LONDON (Reuters) - The government on Tuesday welcomed a Chinese investigation into the death of a UK businessman in China that the ruling Communist party linked to the wife of former high-flying politician Bo Xilai.
Foreign Secretary William Hague called for the death of Neil Heywood to be investigated "on its own merits, without political considerations".
"I hope they will go about it in that way and I welcome the announcement they will have an investigation," he told the BBC.
Heywood, 41, was found dead in a hotel in Chongqing, southwest China, last November and subsequently cremated.
Britain's embassy in Beijing was originally told that Heywood, who had ties with Bo's family, had died from excessive alcohol consumption.
But late last month the government said it had asked China to investigate the case further over suggestions there were "suspicious circumstances" surrounding Heywood's death.
On Tuesday, China's official Xinhua news agency said evidence from a reinvestigation of the death indicated that Heywood had been murdered and named Bo's wife Gu Kailai and an assistant in their household as suspects.
In addition, the Communist Party suspended Bo from its top ranks, effectively ending his career, following his dismissal as party chief in Chongqing in March.
"I have taken a personal interest in this and I decided a few weeks ago that we should ask the Chinese authorities to investigate the death of Mr Heywood," Hague told Sky News.
"The Chinese are doing as we asked them to do and we now look forward to seeing those investigations take place and in due course hearing the outcome of those investigations," he added.
Prime Minister David Cameron's office declined comment.
Relations between China and Britain's coalition government have been warm, with Cameron seeking to step up trade and investment ties.
Chinese Premier Wen Jiabao came to London in June last year when both sides signed billions of dollars of business deals and Cameron visited China in late 2010.
There is no sign that the Heywood affair has damaged ties.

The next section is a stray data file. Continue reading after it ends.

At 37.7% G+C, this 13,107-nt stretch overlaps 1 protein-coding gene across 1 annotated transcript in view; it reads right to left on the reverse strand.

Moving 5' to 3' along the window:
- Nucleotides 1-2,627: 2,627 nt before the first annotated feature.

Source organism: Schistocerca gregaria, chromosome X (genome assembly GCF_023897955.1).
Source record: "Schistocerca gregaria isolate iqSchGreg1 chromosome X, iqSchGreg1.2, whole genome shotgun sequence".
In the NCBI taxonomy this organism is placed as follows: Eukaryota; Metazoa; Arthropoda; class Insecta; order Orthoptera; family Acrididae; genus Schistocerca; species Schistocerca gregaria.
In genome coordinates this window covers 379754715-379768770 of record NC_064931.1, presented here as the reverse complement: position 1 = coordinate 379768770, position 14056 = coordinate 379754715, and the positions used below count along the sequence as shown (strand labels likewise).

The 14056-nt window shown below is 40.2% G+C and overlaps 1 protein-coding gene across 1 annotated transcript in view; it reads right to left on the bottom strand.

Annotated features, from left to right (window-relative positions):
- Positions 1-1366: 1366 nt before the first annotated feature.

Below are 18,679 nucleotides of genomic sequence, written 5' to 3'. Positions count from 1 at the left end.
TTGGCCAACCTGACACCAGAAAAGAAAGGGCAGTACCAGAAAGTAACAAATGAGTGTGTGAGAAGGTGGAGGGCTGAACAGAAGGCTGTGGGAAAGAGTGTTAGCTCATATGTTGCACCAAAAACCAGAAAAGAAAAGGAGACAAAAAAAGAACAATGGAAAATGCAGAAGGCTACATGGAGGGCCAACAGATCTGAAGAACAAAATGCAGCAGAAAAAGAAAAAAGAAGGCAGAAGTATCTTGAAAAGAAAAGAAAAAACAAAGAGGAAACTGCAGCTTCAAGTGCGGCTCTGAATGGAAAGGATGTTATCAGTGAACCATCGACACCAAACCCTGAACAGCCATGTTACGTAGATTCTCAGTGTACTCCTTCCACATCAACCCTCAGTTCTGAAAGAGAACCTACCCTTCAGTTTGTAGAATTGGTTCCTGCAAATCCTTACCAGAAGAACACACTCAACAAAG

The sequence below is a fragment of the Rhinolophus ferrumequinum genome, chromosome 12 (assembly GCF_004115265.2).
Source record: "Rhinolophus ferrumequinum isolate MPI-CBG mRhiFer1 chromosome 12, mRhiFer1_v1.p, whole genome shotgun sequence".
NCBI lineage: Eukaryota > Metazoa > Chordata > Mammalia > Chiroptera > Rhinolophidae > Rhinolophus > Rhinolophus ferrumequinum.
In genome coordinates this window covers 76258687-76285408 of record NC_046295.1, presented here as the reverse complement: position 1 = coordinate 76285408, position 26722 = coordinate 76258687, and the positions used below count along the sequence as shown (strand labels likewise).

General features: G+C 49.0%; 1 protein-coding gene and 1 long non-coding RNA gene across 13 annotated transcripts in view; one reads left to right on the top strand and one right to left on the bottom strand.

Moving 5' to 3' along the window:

The development prompted calls for the government to send London police officers to assist with the investigation.
"William Hague has to send Scotland Yard detectives to China to work with the Chinese police to get to the bottom of Neil Heywood's murder," said opposition Labour politician Denis MacShane.
"It is an alarming development if Russian-style business-security state killings start to take off in China," MacShane, a former Foreign Office minister, added.
A spokesman for London's Metropolitan Police, which would normally deal with overseas investigations, said they had not been asked to help.
Mike Gapes, another opposition Labour politician who sits on the British Parliament's Foreign Affairs Committee, said it was welcome "that we are getting far greater transparency in China about these issues".
"The truth of what happened to this British citizen needs to come out and those responsible for his death held to account," he told Reuters.
Heywood had worked in Beijing as a consultant for a number of companies, including Hakluyt, a UK-based private business consultancy founded by former British intelligence officers.
He had been instrumental in Bo's son studying at Harrow, a prominent private school in England that Heywood is also reported to have attended.
A source told Reuters last month that Gu had believed that Heywood had abused or taken Bo family funds to which the Briton might have had access. Relatives of Heywood have told Reuters he had no business dealings with the Bo family.
The relatives said last month they did not suspect foul play in Heywood's death, denying reports he was a spy or that he was cremated against their wishes.
He had known the Bo family from when he lived in China's northeastern port city of Dalian, where Bo was mayor from 1993 to 2000. Heywood was not a heavy drinker but was a chain smoker.
Bo and his wife have not responded publicly to the reports.
Additional reporting by William Maclean, Stephen Addison and Adrian Croft; Editing by Giles Elgood